5G: literally means the fifth-generation technology standard for mobile networks. It is the successor to 4G, and promises significant performance improvements, largely in the form of data transmission speed increases and latency reductions. This is accomplished by using higher frequency radio waves, among other engineering techniques. Further reading here.
Anomaly Detection: the process of building a profile of normal system behavior, and then leveraging data science techniques to detect whether an event is different from the baseline in an important way.
Artificial Intelligence: a field that focuses on the simulation of human intelligence by machines, including devices and/or computer programs that are capable of perceiving their environments and taking actions to achieve specific goals.
Data Historian: a system for capturing data from industrial operations, generally sensor and machine state/activity data, typically in a time series format. Until recently, most of this data sat dormant in facilities, only to be queried after events of interest happened. In recent years, historians have been used as foundations for more advanced analytics programs, and are increasingly used for real-time intelligence and situational awareness. The OSIsoft PI system is one of the dominant products on the market, and could be considered one of the first IIoT platforms.
Digital Transformation: an umbrella buzz-term for the use of digital technologies for business transformation. In the industrial context, it typically refers to the use of digital solutions to improve operational performance, as well as to provide added value to customers via digitally-enabled industrial products.
Digital Twin: the digital analog of a physical machine/system, which helps enable improved visibility and enhanced asset performance.
Distributed Control System (DCS): a computerized system for controlling a process, often with many control loops, in which autonomous controllers are distributed throughout the system, but there is no central operator supervisory control.
Edge: typically implies being at or near the physical location (machine, facility, etc) where data is generated, and the term is often used to imply direct contrast to the cloud: “edge vs. cloud” is a common phrase when discussing connected system architectures. You might (might) consider the backhaul network (fiber, cellular, LoRa, etc) to be the line where the edge ends. Further reading here.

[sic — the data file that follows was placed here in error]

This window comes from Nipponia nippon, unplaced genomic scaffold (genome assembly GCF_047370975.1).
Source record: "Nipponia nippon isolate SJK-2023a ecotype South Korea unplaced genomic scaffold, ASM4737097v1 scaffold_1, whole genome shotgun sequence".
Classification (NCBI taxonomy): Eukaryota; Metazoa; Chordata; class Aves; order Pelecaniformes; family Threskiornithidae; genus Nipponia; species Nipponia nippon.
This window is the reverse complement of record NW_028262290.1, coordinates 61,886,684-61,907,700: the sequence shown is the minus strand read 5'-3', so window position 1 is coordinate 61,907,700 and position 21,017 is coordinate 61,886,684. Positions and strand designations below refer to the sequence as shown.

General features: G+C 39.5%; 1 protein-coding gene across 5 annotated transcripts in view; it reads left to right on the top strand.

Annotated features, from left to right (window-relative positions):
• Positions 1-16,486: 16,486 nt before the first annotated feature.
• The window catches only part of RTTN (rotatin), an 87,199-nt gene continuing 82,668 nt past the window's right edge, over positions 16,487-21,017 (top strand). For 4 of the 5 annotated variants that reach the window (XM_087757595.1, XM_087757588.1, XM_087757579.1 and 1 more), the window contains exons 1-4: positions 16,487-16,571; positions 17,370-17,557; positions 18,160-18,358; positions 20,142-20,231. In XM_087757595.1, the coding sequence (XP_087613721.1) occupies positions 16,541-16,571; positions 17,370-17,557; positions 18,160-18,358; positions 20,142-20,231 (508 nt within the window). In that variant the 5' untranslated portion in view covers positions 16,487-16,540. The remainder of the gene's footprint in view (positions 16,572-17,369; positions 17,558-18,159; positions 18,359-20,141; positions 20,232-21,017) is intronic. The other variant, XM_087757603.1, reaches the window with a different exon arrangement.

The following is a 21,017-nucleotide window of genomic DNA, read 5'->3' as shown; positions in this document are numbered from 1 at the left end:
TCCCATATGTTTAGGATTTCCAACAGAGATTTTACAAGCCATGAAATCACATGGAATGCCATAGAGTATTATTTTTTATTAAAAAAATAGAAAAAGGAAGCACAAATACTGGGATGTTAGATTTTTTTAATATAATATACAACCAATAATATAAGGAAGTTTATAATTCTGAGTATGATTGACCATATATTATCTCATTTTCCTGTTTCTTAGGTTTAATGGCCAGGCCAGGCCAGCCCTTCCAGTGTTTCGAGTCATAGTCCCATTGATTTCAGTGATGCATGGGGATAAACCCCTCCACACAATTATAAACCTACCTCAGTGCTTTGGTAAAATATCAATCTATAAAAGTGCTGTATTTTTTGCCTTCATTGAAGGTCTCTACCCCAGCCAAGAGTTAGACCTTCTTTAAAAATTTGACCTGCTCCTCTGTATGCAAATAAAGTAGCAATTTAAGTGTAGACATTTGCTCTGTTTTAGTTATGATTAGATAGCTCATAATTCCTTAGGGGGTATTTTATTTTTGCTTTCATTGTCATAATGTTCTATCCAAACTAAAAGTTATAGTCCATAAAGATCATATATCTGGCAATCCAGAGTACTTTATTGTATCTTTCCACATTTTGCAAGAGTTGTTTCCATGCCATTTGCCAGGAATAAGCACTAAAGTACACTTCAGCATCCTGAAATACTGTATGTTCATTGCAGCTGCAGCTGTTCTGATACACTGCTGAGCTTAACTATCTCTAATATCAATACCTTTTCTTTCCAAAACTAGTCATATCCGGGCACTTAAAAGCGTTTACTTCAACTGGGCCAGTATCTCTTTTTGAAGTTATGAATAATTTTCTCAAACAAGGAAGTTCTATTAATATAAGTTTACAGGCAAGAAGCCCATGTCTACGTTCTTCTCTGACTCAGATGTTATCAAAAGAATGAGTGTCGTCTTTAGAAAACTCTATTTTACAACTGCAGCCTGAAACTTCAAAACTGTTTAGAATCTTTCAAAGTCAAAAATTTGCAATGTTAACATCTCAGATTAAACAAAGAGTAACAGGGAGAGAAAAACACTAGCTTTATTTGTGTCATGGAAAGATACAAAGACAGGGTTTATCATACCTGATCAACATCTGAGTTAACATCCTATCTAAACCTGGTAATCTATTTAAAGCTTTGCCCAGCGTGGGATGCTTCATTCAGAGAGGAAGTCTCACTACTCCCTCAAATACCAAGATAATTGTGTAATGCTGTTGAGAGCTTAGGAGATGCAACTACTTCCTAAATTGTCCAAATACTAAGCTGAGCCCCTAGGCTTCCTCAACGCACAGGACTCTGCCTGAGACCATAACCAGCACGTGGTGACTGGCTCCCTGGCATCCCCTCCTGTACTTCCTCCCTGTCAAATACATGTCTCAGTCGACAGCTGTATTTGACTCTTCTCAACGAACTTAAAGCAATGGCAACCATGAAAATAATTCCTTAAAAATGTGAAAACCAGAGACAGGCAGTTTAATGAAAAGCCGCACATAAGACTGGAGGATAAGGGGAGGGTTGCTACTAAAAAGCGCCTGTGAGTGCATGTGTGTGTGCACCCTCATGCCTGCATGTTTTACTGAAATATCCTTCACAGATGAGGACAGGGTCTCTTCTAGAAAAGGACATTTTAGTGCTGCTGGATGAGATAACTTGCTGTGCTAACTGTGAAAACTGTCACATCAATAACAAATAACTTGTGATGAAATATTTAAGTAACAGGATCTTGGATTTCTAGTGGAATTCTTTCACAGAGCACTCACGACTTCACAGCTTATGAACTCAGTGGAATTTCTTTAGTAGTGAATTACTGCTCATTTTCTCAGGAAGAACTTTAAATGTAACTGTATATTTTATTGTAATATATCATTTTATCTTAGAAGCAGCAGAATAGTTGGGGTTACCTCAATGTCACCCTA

Enterprise Resource Planning (ERP): a suite of techniques and software tools that help companies manage their various business processes such as supply chain operations, human resources, accounting, project management, etc. The ERP system is often a major data input for various analytical systems, or can also be the final place data is sent to for visualization and action. An ERP integration is a very standard component of IoT and Industry 4.0 deployments. SAP, Oracle, and Microsoft dominate the market (in that order) for ERP software solutions.
Gateway: a hardware device that is involved with the acquisition of data from an operating environment, and then the transference of this data to another application or service. The term is used in a lot of different ways, but in many cases indicates the element of a connected system where data moves from the “edge” to the cloud.
Human-Machine Interface (HMI): a user interface or dashboard that enables a human to interact with a machine system. This can be as simple as a touch-screen display mounted on an industrial computer in a facility.
Industry 4.0: indicative of the 4th industrial revolution, typically used in the context of applying digital technologies (data, robots, etc) to manufacturing operations for improvements in productivity and performance. I’m fairly certain most people don’t know what the 2nd and 3rd industrial revolutions implied.
Industrial Internet of Things (IIoT): the application of Internet of Things (IoT) approaches to the industrial ecosystem. Some people use the term specifically to refer to the use of IoT in factories, while others apply it more generically to other industrial verticals (utilities, oil & gas, mining, transportation, etc). At very least, the phrase normally implies a commercial or B2B context.
Internet of Things (IoT): the notion of connecting things besides traditional compute devices to the internet. In an enterprise context, this is generally done to improve internal efficiencies and to generate new business. In a consumer context, this is generally done for fun and convenience. Generally speaking, this is a dumb buzzword that confuses people and often makes people not want to talk to you.